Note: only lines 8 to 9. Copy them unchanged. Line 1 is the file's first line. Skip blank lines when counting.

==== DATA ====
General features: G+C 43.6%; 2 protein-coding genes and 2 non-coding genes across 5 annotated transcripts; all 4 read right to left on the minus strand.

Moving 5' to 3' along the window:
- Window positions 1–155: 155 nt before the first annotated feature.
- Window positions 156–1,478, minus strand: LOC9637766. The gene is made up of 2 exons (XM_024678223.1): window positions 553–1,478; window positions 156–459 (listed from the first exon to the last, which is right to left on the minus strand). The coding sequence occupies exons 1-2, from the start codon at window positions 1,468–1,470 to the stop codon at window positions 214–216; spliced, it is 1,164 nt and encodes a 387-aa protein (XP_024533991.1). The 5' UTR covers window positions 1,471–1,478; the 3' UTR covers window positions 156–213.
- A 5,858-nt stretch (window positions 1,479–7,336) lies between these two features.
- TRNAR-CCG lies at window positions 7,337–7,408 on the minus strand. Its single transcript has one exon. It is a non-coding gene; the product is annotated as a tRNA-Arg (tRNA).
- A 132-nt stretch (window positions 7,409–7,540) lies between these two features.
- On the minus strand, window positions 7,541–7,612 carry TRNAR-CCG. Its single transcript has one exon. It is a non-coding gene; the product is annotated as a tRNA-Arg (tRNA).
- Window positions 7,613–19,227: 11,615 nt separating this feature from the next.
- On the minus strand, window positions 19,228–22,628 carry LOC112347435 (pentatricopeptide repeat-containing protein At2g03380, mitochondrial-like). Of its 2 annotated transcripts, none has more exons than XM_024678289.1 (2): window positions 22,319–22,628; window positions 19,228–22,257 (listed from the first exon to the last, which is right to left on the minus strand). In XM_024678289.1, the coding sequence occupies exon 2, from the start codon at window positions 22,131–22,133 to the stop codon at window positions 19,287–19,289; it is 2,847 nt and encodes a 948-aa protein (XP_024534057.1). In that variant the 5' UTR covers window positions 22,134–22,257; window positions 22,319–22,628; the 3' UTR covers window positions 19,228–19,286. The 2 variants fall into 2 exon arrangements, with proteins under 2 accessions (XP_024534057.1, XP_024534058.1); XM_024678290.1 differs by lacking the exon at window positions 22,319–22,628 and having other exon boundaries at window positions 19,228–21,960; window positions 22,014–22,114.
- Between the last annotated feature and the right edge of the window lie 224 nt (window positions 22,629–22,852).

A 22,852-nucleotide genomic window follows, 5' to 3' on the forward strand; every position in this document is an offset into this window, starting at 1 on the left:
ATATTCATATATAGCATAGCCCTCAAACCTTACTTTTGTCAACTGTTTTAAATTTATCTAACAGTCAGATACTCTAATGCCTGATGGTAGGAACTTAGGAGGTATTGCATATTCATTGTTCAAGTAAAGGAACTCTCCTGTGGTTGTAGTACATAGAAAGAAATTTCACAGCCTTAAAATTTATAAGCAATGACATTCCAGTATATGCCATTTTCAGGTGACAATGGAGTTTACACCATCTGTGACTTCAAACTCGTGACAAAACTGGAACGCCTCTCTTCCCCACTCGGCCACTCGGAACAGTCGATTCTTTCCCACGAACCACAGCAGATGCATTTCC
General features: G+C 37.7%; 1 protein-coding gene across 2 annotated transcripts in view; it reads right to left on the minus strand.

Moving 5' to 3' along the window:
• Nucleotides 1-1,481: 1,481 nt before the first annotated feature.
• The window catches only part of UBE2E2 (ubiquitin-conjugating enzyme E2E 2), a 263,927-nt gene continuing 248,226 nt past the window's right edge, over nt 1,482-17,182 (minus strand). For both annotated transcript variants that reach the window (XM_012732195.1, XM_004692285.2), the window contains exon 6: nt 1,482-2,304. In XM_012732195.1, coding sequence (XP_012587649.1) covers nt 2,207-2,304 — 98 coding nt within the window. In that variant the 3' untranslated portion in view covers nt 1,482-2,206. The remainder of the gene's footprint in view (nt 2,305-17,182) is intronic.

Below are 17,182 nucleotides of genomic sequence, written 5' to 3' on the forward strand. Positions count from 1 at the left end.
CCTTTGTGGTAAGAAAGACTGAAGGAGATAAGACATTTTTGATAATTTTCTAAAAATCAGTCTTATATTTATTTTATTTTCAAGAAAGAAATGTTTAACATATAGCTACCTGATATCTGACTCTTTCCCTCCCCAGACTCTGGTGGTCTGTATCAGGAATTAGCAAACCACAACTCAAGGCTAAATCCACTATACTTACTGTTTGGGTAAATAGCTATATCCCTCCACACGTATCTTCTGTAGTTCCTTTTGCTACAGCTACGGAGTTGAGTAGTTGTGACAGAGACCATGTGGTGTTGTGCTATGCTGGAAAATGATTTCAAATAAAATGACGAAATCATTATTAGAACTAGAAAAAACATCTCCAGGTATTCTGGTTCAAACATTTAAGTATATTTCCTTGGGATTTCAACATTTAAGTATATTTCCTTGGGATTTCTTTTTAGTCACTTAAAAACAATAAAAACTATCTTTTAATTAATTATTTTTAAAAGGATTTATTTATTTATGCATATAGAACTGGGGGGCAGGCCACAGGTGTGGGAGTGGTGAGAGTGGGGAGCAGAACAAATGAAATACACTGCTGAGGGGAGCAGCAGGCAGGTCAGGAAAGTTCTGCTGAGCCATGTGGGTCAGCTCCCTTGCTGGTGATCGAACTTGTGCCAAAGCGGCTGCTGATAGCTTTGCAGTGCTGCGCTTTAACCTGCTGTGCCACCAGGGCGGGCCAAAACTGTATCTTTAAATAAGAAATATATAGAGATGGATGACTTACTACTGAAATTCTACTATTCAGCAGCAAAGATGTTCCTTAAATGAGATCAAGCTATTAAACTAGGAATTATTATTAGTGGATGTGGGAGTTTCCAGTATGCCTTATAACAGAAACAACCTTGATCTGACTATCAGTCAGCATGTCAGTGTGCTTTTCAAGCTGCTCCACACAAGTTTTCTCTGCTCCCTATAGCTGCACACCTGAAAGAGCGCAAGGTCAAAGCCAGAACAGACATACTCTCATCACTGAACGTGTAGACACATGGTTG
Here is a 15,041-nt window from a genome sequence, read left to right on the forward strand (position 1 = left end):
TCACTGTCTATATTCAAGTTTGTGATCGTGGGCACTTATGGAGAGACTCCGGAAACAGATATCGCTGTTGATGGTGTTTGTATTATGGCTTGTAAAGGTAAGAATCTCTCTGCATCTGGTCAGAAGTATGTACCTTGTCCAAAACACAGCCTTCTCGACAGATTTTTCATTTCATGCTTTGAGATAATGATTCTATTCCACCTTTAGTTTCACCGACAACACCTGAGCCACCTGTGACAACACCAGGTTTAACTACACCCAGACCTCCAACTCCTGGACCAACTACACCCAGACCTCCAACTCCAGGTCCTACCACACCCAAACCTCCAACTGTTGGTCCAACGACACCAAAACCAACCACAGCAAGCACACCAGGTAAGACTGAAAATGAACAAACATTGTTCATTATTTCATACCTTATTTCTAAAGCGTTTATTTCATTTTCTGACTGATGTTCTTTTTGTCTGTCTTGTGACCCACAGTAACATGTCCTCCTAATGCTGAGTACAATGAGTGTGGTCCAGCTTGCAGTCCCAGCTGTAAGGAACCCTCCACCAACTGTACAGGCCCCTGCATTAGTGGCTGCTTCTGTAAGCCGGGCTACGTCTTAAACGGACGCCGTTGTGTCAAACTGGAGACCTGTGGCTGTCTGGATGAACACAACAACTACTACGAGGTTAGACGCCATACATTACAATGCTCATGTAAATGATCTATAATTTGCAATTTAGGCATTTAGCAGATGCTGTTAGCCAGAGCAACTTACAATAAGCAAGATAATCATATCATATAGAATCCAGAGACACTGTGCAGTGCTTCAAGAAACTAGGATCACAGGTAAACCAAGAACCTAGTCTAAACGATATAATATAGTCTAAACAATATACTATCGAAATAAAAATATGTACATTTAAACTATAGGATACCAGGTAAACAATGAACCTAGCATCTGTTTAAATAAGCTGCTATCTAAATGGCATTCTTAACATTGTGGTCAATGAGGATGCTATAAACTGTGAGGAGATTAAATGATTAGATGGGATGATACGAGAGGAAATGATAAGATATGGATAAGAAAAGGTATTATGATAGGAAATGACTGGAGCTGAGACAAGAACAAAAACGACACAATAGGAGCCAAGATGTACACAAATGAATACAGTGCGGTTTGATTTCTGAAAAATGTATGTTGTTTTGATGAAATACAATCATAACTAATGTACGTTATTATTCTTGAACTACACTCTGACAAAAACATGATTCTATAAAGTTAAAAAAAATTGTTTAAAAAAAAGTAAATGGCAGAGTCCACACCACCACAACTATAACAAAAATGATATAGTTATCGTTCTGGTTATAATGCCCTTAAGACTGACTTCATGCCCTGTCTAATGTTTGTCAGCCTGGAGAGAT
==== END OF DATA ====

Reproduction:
- On the minus strand, window positions 7,541–7,612 carry TRNAR-CCG. Its single transcript has one exon. It is a non-coding gene; the product is annotated as a tRNA-Arg (tRNA).
- Window positions 7,613–19,227: 11,615 nt separating this feature from the next.